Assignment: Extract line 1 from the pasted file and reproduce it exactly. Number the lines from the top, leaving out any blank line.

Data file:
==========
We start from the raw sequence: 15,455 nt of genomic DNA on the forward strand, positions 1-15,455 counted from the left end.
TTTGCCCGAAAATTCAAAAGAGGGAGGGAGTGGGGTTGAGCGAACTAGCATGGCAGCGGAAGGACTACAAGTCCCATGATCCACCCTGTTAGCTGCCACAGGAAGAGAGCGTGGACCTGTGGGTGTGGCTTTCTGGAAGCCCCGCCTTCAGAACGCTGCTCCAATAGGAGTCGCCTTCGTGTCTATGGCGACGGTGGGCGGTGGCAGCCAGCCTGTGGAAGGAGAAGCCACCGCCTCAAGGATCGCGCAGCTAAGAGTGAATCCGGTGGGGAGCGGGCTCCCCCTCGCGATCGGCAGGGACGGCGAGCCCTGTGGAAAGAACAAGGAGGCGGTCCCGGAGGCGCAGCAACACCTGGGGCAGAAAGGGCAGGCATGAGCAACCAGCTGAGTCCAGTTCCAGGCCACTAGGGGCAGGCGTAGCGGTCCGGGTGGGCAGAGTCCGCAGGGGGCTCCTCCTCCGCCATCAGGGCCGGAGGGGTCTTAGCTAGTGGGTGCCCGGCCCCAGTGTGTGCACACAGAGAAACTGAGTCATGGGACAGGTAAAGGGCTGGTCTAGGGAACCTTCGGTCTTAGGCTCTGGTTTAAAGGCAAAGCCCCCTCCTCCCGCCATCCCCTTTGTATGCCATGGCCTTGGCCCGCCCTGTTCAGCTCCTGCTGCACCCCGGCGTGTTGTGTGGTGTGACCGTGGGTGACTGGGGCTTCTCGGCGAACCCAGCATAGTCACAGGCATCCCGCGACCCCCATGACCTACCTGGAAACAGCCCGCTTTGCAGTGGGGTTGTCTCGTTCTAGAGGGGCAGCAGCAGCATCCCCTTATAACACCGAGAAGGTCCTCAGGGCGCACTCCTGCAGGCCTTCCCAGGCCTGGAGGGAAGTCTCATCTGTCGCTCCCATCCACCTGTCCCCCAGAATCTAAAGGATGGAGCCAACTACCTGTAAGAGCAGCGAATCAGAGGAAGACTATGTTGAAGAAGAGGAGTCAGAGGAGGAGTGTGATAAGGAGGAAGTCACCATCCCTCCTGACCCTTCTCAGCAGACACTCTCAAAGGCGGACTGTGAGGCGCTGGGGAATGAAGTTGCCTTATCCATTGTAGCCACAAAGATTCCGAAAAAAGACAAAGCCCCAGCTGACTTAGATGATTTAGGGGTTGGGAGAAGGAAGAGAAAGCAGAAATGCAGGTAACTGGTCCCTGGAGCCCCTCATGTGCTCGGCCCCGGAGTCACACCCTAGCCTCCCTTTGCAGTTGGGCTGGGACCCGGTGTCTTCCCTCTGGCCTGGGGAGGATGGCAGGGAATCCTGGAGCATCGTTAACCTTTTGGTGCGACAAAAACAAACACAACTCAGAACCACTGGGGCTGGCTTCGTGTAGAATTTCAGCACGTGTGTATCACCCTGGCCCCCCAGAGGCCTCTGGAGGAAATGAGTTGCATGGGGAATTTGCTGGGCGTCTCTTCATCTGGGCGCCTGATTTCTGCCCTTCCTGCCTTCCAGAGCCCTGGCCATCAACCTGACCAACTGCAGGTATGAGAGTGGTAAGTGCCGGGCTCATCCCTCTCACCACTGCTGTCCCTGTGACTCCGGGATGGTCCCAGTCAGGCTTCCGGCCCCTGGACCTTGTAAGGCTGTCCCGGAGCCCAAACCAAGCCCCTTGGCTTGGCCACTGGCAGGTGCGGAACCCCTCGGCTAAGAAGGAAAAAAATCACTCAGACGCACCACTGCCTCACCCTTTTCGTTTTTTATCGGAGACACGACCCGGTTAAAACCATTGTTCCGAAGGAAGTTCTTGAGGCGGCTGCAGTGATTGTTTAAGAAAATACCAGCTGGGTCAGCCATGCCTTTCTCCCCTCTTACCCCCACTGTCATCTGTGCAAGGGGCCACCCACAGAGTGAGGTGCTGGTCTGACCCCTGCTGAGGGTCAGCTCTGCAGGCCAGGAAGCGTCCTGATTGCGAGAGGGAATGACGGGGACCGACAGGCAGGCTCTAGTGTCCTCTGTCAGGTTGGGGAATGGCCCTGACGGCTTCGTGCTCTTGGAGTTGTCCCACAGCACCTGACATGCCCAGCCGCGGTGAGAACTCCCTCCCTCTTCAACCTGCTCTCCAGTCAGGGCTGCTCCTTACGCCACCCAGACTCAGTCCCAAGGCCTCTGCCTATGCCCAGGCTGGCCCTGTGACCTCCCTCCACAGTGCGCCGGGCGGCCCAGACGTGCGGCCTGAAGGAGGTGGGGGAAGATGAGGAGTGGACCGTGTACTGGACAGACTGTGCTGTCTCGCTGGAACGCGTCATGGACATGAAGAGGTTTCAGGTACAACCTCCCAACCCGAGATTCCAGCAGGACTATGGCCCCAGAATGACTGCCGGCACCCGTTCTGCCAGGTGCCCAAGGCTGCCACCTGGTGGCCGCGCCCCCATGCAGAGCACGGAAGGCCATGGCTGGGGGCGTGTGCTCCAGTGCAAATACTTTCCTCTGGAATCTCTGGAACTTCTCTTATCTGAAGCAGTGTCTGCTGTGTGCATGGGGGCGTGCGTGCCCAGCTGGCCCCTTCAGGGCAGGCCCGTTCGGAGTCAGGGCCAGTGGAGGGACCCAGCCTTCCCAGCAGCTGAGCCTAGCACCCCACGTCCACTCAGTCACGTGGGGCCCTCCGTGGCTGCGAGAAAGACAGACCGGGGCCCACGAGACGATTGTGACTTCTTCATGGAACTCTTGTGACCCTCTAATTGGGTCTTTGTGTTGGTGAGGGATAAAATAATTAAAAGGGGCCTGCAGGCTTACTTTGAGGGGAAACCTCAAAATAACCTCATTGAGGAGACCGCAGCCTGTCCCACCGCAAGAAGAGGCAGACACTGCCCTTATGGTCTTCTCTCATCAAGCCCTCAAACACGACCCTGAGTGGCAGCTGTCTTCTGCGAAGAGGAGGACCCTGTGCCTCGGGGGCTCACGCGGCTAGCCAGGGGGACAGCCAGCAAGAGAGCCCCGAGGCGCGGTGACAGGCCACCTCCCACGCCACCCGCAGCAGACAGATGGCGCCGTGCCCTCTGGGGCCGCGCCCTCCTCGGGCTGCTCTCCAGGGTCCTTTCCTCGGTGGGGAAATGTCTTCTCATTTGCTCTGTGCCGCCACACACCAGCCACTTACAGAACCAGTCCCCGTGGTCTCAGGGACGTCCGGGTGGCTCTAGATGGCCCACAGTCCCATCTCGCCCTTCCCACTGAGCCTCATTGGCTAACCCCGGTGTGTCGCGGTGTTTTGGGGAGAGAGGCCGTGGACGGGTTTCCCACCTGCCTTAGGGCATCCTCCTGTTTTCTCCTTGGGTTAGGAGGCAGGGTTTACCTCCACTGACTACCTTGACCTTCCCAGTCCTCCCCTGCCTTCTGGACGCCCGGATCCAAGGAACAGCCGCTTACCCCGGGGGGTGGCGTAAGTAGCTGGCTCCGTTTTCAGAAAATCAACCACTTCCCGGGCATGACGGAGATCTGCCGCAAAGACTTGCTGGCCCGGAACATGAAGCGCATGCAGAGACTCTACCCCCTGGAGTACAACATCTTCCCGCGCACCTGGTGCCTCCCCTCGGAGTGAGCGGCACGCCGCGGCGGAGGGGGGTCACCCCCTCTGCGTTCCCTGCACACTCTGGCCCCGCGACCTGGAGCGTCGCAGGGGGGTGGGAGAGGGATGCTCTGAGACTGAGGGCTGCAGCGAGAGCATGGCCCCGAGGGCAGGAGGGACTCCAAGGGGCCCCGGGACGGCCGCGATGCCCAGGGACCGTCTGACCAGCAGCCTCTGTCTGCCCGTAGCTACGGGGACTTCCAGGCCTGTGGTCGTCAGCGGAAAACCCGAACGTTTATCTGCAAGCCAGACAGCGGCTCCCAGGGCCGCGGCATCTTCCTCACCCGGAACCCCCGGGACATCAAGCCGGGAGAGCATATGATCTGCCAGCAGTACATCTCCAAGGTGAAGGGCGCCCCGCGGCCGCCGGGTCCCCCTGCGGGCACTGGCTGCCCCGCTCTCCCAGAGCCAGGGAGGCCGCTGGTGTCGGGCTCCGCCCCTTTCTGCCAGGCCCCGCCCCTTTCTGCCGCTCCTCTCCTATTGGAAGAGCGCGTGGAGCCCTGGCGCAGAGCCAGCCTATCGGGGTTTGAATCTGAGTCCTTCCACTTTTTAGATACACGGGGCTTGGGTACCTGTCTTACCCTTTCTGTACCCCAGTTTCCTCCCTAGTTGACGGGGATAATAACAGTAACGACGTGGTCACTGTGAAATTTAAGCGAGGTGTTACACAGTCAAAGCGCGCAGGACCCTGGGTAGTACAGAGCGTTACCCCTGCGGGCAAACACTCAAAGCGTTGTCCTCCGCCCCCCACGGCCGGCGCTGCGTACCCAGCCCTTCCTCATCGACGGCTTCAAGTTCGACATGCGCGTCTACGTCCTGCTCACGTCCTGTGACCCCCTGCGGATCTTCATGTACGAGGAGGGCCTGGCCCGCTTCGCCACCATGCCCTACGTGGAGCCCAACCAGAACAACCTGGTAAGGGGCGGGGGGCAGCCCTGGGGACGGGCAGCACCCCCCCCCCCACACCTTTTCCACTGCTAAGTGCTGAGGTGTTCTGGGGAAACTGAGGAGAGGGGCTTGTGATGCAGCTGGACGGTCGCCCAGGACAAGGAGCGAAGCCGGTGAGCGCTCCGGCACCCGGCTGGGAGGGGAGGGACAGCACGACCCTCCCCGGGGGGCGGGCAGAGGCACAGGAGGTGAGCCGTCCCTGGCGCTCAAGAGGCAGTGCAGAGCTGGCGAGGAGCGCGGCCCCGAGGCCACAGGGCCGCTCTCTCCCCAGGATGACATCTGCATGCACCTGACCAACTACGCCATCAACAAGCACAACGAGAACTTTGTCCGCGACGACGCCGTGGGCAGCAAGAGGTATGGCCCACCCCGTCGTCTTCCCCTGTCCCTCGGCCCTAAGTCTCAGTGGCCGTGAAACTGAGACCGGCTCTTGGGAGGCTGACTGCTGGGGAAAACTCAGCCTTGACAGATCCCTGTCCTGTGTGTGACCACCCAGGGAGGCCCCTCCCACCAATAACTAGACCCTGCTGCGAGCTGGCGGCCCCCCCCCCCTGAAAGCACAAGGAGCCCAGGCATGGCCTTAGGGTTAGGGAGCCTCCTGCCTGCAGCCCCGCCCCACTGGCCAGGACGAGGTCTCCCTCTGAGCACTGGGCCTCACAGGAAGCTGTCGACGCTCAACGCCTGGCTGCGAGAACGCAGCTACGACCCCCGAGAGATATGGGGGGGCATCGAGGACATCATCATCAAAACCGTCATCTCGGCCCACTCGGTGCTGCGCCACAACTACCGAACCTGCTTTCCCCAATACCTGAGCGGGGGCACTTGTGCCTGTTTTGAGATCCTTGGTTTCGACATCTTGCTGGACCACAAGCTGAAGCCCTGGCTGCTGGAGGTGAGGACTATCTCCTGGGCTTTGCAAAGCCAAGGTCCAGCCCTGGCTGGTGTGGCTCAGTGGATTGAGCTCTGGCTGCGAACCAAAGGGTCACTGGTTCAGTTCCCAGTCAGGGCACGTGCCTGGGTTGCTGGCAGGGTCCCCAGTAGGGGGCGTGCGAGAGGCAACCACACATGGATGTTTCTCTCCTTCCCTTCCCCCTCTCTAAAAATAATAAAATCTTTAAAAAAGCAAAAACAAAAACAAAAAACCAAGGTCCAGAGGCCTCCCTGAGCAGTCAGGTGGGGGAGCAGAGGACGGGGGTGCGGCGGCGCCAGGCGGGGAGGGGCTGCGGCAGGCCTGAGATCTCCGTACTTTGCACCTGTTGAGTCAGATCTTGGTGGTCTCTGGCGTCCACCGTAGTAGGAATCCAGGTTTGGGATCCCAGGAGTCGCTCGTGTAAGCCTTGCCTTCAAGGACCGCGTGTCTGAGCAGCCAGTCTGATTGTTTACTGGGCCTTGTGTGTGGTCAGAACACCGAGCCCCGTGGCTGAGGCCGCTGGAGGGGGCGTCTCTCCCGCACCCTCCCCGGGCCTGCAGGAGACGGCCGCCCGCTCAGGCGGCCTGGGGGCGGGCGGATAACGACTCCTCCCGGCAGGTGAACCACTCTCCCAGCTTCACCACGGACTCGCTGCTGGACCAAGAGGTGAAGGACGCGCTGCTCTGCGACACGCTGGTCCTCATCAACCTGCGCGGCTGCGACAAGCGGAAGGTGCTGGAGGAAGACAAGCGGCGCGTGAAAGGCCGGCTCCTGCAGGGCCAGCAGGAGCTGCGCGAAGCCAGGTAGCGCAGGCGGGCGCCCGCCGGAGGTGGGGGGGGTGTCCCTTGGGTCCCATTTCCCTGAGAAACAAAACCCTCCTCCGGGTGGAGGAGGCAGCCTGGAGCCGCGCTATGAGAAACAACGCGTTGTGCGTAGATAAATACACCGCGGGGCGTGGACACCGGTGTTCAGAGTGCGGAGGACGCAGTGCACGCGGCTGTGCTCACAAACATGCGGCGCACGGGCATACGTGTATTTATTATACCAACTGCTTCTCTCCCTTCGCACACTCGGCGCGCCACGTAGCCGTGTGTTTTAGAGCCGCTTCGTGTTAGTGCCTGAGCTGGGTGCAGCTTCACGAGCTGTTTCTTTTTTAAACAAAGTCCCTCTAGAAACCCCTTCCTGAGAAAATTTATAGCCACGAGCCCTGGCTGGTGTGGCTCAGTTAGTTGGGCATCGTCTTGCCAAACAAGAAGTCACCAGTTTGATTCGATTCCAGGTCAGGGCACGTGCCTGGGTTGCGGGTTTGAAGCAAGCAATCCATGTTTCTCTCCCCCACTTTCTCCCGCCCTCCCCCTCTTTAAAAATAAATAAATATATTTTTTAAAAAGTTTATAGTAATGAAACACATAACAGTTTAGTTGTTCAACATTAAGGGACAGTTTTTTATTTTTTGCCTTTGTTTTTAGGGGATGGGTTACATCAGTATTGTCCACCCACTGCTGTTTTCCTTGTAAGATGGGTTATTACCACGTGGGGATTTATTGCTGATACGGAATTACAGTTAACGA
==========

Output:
We start from the raw sequence: 15,455 nt of genomic DNA on the forward strand, positions 1-15,455 counted from the left end.